Shares of Fannie Mae (NASDAQOTH:FNMA) and Freddie Mac (NASDAQOTH:FMCC) have soared over the past few weeks as investors hope these GSEs can return to private hands. With these GSEs reporting billions in quarterly profits and big name investors jumping on board, it's time to examine what the potential upside really is for Fannie and Freddie shareholders.
Common vs. preferred
For average investors, there are two main ways to invest in Fannie and Freddie: Common stock and preferred stock. Both took major hits during the mortgage meltdown and trade well below their potential values due to the GSEs' arrangements with the government.
The upside for preferred shares is easier to calculate. Like other preferred stocks, Fannie and Freddie preferreds have liquidation values that give a fair estimate of their value in a situation where dividends are being paid. The most liquid preferreds trade with liquidation values of $25 and $50 giving them the potential to nearly triple in the event the GSEs can return to private ownership.
The value of the common stock, however, is more difficult to calculate -- but with currently available information, we can get a general estimate.
Current headlines show that Fannie Mae reported a profit of $84 billion for 2013 however that figure is not a good way to measure company value. The $84 billion is largely driven by the recognition of deferred tax assets, a one-time event rather than a recurring one. A more accurate picture would come from excluding the $50.6 billion gain from the deferred tax assets resulting in $33.4 billion in net income for 2013.
Freddie Mac received a similar benefit from the recognition of deferred tax assets. Subtracting the $30.4 billion DTA gain from Freddie's $48.7 billion in net income gives a figure of $18.3 billion.
Both GSEs have benefited (and could still benefit in the future) from legal settlements with the banks that sold Fannie and Freddie the defective mortgages before the crisis. But since the settlements are not going to be a perpetual part of income, I will discount 30% from future estimated income.
Applying a 10 times price to earnings ratio to these settlement-adjusted earnings would give Fannie Mae a market cap of $234 billion and Freddie Mac a market cap of $128 billion. Investors also need to factor in the warrants owned by the Treasury to acquire 79.9% of Fannie and Freddie's common shares. With these warrants exercised, Fannie's shares outstanding would rise to 6.0 billion and Freddie's would rise to 3.3 billion.
Taking these market caps divided by these shares outstanding yields an estimate of $39 for Fannie Mae shares and $38.79 for Freddie Mac shares. Of course these are just rough estimates -- a more realistic prediction would be that shares of the GSEs could reach the upper $30 to lower $40 range.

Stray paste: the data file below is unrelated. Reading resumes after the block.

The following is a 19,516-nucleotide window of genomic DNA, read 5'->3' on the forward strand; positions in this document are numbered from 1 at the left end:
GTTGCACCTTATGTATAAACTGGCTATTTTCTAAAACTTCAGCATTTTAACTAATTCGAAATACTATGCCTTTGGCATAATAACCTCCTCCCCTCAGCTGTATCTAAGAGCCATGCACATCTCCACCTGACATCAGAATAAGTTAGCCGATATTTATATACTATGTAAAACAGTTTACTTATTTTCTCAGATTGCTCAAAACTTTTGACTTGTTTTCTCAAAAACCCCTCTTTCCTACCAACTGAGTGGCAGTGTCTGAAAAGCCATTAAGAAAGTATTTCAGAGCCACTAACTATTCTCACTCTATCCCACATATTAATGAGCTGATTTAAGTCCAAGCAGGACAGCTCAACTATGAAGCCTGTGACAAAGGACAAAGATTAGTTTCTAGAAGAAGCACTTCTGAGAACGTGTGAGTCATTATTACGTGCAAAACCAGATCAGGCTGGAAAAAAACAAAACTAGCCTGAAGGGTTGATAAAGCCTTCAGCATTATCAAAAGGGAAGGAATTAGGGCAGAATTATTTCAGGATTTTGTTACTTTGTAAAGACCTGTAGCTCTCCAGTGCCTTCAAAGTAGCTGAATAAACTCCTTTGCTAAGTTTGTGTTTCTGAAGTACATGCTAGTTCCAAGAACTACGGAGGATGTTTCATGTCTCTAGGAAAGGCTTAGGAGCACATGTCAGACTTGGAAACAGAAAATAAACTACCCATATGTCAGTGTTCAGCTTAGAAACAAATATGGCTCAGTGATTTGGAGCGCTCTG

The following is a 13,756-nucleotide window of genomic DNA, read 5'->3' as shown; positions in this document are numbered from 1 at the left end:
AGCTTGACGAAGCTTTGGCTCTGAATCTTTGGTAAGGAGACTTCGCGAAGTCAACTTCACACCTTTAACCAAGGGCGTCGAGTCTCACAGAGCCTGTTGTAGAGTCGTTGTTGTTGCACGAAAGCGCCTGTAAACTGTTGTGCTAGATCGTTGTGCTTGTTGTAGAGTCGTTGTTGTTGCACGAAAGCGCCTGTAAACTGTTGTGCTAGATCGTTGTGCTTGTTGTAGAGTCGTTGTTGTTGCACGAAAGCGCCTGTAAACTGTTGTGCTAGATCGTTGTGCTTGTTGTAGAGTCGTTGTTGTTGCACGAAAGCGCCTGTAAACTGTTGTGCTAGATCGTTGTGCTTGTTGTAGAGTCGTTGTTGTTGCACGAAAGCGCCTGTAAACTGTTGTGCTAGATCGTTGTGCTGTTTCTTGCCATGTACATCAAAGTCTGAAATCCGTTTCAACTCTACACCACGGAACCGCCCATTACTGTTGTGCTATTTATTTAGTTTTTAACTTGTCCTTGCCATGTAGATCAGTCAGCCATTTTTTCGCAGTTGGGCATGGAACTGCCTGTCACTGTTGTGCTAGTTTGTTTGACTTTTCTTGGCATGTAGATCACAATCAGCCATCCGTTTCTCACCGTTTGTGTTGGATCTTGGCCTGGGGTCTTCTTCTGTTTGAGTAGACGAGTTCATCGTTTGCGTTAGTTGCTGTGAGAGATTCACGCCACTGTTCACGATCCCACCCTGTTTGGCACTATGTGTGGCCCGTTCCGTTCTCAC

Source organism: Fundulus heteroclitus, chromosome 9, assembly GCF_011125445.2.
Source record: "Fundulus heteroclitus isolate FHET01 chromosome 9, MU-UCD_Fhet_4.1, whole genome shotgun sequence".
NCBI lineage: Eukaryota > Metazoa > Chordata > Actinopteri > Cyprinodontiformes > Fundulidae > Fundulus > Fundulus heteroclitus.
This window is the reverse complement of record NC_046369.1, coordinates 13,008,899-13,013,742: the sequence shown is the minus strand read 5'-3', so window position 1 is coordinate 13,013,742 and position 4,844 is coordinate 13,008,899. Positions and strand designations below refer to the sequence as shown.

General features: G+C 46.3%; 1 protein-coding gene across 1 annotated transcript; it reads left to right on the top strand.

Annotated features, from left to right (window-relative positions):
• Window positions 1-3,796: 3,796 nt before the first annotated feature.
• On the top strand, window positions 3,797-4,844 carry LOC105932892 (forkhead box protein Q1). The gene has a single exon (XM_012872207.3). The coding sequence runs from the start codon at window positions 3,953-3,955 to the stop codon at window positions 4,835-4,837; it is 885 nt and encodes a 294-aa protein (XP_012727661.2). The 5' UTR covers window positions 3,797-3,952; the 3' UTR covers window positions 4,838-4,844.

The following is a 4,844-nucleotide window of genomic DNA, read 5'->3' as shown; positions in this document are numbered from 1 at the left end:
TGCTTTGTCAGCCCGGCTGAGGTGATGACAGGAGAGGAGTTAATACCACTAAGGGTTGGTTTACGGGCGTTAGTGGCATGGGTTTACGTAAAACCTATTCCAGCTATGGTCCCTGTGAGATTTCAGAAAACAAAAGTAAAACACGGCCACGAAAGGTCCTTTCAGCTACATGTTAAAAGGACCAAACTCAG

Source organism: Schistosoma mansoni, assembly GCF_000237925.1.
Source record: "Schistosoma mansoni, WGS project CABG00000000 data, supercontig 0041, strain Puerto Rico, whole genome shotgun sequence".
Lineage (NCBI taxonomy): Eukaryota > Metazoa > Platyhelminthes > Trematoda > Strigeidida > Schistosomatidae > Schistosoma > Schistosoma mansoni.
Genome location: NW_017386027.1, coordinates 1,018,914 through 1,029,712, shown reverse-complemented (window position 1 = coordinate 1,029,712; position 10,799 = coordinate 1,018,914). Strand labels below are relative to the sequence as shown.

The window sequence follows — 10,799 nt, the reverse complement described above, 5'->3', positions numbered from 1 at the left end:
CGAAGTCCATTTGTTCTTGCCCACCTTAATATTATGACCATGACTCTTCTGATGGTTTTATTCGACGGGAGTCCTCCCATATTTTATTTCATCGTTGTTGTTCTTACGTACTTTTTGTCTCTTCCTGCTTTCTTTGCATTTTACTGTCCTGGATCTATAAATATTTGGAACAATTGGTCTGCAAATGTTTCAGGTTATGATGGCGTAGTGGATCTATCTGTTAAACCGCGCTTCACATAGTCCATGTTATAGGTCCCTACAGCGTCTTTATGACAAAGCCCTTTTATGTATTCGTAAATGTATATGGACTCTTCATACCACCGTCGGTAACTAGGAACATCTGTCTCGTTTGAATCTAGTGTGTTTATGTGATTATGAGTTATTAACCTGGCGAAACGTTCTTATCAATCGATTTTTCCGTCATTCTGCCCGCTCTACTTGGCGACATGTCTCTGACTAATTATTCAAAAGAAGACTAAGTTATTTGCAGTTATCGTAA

Looking at other financial institutions book value can be a good indicator for assessing over or under valuation. For example, one of the core arguments for being bullish on Bank of America (NYSE:BAC) is the bank's discount to book value. The idea here stems from that if the market regains confidence in the bank and sees a larger dividend, shares should move toward the bank's book value.
However, Fannie and Freddie have a major difference from Bank of America since the GSEs have to turn over their profits on a quarterly basis to the government. B of A, on the other hand, can retain, reinvest, and distribute earnings as dividends.
For this reason, it's better to look at the GSEs on an earnings basis rather than a book value basis, like investors would value other large financial companies.
Upside and risk
With billions in quarterly earnings, shares of Fannie and Freddie have major upside if the lawsuits to end the Sweep Amendment are successful. Bill Ackman, manager of Pershing Square, has made a major investment in the common stock of both GSEs and recently talked of returns of 10 to 15 times the current value.
Shares of the GSEs were lower when Ackman made the comment last week, but the potential for multibagger upside still remains. By looking at the GSEs earnings, excluding one-time DTA gains and reducing them to factor out legal settlement gains, I have found potential upside to nearly $40 per share at each GSE, largely in line with Ackman's estimates. For investors who can afford to lose their investment if things go bad, Fannie and Freddie still offer some of the greatest potential gains in the market today.
Alexander MacLennan owns common shares of Freddie Mac, is long Jan 2015 $20 calls on Bank of America, and is long Bank of America Class B warrants. This article is not an endorsement to buy or sell any security and does not constitute professional investment advice. Always do your own due diligence before buying or selling any security. The Motley Fool recommends Bank of America. The Motley Fool owns shares of Bank of America. Try any of our Foolish newsletter services free for 30 days. We Fools may not all hold the same opinions, but we all believe that considering a diverse range of insights makes us better investors. The Motley Fool has a disclosure policy.